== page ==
Vegetarian Chili – Variant One
Unlike my chili red (real chili), this vegetarian chili has both beans and tomatoes. It is a healthy and tasty vegetarian option, and pretty easy to throw together in the morning and eat in the evening.
½ Cup Dried Black Beans
½ Cup Dried Red Beans
½ Cup Dried Navy Beans
(Note: You can vary the type and quantity of beans you use to the extent of your imagination. Use the ones you like the most. I like these because they’re red, white, and black and pretty in the bowl – also they’re all smaller beans, which I like.)
Dried chilis: 6 anchos, 2 pasilla, 4 guajillos, 4 chiles de arbol. More variety makes better chili, but you can use whatever is available locally, and feel free to use additional chiles, including hotter ones. None of the chiles here are remotely close to being as hot as a scotch bonnet or habanero.
1 large onion, chopped coarsely
3 cloves of garlic, sliced thin
Freshly chopped cilantro (separate leaves and stems)
1 large red sweet bell pepper
1-3 other fresh peppers, like Anaheim, Poblano, Bell, Cherry bomb, etc.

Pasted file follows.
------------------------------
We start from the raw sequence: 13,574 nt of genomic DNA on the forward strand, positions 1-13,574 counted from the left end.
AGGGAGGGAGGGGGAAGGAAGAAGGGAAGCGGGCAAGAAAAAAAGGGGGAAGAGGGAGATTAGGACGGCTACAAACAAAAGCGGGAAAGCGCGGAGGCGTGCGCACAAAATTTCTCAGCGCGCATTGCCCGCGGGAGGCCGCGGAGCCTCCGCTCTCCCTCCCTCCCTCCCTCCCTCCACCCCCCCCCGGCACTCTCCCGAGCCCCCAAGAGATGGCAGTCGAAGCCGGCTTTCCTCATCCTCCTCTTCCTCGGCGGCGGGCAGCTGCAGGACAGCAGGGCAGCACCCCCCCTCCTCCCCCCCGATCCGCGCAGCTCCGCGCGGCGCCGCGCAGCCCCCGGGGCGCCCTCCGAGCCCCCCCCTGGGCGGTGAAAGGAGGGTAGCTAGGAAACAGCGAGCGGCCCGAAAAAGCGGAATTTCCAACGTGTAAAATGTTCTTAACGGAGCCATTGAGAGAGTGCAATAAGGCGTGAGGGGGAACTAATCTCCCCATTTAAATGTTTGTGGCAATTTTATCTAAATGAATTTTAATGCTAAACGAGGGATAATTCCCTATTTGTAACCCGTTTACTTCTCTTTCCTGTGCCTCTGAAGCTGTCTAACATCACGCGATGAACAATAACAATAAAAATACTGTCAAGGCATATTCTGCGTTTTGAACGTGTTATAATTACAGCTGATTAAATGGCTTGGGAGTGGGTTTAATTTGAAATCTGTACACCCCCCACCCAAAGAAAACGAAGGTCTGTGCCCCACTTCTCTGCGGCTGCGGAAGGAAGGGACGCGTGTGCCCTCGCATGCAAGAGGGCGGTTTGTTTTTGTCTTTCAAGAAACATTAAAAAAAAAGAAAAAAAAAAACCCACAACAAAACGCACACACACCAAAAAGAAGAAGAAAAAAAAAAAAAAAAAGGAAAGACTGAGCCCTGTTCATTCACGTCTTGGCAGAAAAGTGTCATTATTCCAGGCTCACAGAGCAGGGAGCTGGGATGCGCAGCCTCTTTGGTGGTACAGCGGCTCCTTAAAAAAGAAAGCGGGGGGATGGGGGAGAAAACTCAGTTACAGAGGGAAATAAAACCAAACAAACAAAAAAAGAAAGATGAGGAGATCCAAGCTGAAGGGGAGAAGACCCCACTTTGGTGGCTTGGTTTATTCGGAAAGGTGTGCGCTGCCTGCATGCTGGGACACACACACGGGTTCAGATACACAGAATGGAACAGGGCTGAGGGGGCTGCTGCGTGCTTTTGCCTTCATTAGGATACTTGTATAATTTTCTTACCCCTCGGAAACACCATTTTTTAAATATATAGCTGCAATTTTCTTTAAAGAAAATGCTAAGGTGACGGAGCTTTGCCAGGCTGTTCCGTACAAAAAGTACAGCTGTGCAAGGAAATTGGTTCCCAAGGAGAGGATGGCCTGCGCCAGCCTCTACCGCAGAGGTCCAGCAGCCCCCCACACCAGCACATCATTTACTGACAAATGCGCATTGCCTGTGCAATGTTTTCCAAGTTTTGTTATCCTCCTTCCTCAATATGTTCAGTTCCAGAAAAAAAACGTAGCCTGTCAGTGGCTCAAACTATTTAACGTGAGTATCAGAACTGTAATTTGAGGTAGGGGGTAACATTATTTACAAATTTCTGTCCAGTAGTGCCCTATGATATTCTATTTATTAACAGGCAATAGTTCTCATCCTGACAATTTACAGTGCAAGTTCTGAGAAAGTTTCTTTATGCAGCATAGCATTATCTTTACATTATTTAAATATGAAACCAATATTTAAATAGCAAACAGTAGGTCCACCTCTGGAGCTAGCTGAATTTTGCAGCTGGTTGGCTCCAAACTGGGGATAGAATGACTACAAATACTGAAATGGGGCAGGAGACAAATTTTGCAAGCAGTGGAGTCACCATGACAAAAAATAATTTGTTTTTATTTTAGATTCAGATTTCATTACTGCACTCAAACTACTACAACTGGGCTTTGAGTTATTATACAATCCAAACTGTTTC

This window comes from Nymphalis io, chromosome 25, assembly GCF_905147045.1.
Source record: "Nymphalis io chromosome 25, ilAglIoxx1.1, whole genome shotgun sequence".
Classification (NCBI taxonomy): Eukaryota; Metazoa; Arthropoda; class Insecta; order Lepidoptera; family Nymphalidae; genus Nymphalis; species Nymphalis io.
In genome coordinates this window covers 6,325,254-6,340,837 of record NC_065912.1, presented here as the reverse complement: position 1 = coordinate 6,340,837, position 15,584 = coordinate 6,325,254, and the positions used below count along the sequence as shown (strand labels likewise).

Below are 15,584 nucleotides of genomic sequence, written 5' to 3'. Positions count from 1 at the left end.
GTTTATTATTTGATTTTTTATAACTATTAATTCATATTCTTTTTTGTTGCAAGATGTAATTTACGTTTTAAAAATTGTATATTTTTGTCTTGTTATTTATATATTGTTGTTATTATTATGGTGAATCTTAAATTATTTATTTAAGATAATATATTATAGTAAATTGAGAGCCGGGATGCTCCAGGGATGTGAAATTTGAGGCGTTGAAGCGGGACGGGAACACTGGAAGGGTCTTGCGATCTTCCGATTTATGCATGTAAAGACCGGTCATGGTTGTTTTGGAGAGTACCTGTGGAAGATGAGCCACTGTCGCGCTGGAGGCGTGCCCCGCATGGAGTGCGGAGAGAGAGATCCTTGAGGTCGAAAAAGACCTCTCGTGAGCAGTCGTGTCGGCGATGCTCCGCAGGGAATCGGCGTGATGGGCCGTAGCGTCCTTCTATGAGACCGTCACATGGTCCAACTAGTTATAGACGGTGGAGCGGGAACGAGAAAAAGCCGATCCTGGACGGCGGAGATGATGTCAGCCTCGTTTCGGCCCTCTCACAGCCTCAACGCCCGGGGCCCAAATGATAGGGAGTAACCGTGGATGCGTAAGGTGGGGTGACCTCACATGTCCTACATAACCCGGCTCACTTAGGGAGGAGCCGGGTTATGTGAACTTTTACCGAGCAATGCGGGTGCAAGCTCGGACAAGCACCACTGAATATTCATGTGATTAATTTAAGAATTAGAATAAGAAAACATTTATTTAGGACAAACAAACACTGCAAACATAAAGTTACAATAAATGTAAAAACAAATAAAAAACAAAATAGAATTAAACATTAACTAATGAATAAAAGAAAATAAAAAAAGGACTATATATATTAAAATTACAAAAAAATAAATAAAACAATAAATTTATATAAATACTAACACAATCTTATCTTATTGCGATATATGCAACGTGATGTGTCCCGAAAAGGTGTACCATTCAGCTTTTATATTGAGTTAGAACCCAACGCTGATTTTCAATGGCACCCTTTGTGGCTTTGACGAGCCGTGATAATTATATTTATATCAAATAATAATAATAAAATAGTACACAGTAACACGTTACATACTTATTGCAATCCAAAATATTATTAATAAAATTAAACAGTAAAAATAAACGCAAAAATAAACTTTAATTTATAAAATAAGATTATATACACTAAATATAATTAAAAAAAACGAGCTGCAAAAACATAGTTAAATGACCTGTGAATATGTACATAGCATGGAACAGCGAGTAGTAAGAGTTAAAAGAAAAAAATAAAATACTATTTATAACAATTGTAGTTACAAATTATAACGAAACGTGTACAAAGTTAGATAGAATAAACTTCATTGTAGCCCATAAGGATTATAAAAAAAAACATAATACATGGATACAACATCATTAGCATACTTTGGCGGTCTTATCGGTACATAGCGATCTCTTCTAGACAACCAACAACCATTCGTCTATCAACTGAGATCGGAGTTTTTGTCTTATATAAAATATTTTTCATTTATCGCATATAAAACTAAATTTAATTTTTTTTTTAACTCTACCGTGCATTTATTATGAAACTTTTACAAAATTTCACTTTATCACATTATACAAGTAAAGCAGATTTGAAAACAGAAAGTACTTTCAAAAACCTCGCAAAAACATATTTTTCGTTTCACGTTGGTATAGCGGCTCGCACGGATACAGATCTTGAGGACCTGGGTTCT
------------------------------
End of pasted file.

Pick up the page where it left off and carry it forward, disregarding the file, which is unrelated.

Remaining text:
24-38 ounces of crushed tomatoes
1 cup of strong coffee
½ bottle of dark ale, beer, etc. (I prefer dark, like Dixie Voodoo Blackened Lager, or Dos Equis)
2-4 cups of vegetable broth
Olive oil or butter
1 tbl hot paprika
2 tbl sweet paprika
1 tbl cayenne
2 tbls cumin
4 tlbs Black pepper
Salt to taste
Soak the dried beans from 2-10 hours. If you soak them overnight, skip the next step. If you only soak them for 2 hours or so, then add the washed soaked beans and the vegetable broth to the crock pot and cook on high for 2 hours. Then continue.
Roast the dried chiles (anchos, pasillas, guajillos and chiles de arbol) in a dry skillet on medium for 3-4 minutes on each side. Remove from heat and then add them to a bowl of boiling water: let rest 30 minutes.
Saute onions, garlic, and cilantro stems in olive oil or butter until translucent and caramelizing, still in the skillet. Deglaze with the beer and the coffee.
Pour the water off the chiles and save it. I tend to add this in place of water when the chili needs more moisture. This is controversial. The best middling recommendation I’ve seen on this says to taste the chile water and if it isn’t too bitter for you, use it as a substitution in stuff you are cooking. I do the same thing in my adobo sauce.
Add the drained chiles to the blender, and then add broth until it purees nice and smooth. Add to pot, stir. Add the freshly chopped peppers, the sautéed onions, garlic, and beer/coffee broth. Add the crushed tomatoes. Add the dry spices. Stir until combined. Cook in the crockpot on low for 6-8 hours.
Serve with a garnish of the fresh chopped cilantro leaves.